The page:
Whilst it’s important for the client to know how we do this, it’s also key that they understand how much time they’ll need to invest upfront to make the most out of our relationship. If we call this out at the onboarding stage, it enables clients to know which stakeholders to prepare e.g. we often want to talk to clients’ sales teams or customer services to understand the challenges.
Overrated: Clear Value Proposition
Importance: 38/100 for brands, 66/100 for agencies
The role of clear positioning and a “bold statement” is often overrated by agencies — only 38% of brands see this as an important part of the pitch process. This is probably a matter of wording — clients want to know more specifically what exact “value” the marketing agency provides. However, it’s still one of the key elements of a pitch and here are some tips on how to hone your skills.
Use the UVP as a starting point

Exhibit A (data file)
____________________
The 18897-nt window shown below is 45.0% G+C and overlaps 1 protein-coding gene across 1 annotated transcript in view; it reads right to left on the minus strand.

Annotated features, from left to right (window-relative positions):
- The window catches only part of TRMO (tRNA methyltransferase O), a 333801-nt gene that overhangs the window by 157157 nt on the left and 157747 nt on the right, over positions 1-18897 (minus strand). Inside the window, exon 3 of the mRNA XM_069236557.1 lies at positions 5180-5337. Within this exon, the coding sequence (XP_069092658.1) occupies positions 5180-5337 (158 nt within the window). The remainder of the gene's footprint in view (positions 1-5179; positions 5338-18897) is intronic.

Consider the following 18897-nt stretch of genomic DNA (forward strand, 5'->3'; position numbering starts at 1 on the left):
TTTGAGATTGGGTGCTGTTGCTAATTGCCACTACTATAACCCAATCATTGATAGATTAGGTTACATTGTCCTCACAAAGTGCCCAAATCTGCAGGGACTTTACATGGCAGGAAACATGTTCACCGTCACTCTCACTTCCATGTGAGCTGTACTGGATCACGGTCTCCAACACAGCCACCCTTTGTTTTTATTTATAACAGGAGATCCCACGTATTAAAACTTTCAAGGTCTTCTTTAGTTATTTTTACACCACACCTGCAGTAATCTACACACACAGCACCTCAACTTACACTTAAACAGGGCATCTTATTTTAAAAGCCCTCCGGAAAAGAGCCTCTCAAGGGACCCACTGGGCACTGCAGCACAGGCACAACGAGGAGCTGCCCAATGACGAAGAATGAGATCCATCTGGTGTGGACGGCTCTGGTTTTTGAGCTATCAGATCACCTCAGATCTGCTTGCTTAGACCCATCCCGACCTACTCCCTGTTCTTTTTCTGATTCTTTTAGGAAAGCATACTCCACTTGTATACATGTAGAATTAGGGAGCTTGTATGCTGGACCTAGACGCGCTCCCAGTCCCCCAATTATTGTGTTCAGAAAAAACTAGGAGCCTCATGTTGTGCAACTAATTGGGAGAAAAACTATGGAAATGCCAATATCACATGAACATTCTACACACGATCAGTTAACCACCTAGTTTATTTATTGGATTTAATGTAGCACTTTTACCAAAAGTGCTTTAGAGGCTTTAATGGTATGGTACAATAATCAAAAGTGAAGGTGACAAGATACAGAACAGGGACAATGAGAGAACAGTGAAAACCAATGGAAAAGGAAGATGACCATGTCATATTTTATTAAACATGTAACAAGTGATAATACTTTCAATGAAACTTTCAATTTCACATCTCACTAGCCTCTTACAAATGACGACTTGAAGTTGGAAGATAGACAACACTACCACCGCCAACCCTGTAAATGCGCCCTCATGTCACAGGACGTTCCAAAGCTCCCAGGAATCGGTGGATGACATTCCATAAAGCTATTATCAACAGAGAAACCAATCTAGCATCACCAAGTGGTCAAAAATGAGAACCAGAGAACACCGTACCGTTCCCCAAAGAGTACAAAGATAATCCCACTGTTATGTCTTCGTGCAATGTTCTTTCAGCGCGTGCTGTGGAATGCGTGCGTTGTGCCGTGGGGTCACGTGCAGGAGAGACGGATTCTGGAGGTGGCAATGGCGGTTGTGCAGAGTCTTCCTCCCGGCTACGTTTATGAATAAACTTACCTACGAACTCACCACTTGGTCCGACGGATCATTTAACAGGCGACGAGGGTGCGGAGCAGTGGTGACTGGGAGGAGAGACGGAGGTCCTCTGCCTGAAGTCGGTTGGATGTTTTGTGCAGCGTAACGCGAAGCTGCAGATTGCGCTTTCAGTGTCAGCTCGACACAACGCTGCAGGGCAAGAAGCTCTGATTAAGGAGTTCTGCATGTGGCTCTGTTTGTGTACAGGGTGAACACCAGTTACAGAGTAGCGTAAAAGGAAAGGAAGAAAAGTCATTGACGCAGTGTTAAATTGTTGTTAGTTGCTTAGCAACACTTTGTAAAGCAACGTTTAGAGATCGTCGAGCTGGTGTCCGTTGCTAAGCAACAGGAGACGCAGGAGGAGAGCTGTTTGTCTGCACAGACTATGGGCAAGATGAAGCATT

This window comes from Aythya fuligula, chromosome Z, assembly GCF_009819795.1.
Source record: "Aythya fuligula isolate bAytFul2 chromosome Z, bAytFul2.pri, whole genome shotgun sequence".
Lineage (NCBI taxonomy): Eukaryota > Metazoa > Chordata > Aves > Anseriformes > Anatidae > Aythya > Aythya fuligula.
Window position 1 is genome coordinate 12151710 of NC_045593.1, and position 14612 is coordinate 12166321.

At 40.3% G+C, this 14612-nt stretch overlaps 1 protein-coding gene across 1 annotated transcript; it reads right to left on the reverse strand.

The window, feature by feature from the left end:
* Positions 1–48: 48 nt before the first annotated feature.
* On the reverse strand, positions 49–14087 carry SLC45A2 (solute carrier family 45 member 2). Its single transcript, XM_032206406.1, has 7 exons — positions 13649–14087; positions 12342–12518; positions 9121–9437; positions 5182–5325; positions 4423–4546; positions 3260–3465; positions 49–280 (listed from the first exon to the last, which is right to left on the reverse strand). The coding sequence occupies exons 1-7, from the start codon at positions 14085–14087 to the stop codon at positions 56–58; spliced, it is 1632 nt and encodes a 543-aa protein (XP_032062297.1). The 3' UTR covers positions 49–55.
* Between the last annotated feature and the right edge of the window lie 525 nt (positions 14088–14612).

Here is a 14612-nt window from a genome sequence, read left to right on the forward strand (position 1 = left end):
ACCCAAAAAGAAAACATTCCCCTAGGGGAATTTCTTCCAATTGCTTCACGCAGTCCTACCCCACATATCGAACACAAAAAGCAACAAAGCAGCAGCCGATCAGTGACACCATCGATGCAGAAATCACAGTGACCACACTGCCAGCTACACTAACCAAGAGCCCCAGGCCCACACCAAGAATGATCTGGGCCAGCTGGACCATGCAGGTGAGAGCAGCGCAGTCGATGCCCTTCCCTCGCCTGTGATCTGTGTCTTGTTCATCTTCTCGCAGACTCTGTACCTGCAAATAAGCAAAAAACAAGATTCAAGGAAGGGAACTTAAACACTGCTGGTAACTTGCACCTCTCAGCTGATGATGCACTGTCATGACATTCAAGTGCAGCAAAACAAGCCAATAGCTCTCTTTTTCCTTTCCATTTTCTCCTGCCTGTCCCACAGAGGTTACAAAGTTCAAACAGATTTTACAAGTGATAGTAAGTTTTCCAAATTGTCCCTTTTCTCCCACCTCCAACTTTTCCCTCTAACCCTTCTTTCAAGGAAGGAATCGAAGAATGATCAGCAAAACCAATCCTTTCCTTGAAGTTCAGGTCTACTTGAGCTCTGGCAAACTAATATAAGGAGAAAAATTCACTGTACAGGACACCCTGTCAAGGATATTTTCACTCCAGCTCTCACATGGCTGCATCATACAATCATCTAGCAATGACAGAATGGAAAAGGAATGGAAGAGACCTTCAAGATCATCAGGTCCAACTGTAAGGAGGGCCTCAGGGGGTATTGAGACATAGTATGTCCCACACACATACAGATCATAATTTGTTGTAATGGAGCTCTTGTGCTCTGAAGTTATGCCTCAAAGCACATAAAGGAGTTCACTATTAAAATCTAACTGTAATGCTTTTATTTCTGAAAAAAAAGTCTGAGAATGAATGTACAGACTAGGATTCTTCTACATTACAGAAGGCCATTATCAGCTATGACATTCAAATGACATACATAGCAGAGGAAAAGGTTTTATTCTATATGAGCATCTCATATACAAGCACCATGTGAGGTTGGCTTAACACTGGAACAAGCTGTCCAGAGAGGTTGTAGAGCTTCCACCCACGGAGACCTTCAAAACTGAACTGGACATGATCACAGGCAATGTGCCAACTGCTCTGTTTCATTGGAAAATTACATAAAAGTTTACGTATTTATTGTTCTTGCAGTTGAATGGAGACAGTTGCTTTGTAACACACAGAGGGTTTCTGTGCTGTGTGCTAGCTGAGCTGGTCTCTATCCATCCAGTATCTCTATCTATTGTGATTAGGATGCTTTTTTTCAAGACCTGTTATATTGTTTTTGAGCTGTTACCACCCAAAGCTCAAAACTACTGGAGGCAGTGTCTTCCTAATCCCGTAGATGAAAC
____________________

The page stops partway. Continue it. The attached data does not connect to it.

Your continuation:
If you need to prepare a pitch deck, this most probably means you’re not the only agency willing to work with the client. This is why you need to stand out from the others — and the best way to do it is to start with a concise self-introduction that differentiates your firm. This could be:
- The industry you specialize in (a Cooper Westwood example):
- The service you’re an expert in. This is how Gareth Hoyle, Managing Director at Marketing Signals, describes the UVP of his agency:
We are experts at link building. This is our differentiator. This is what we shout about. Our storytelling is based around this activity and, ultimately, this is what the leads we attract are looking for. A successful differentiation from a large % of other agencies.
By having a very narrow specialism, our UVP is easier to define than the broader, general agencies offering “SEO services”.
- Or just something personal and informal (a Raincross example)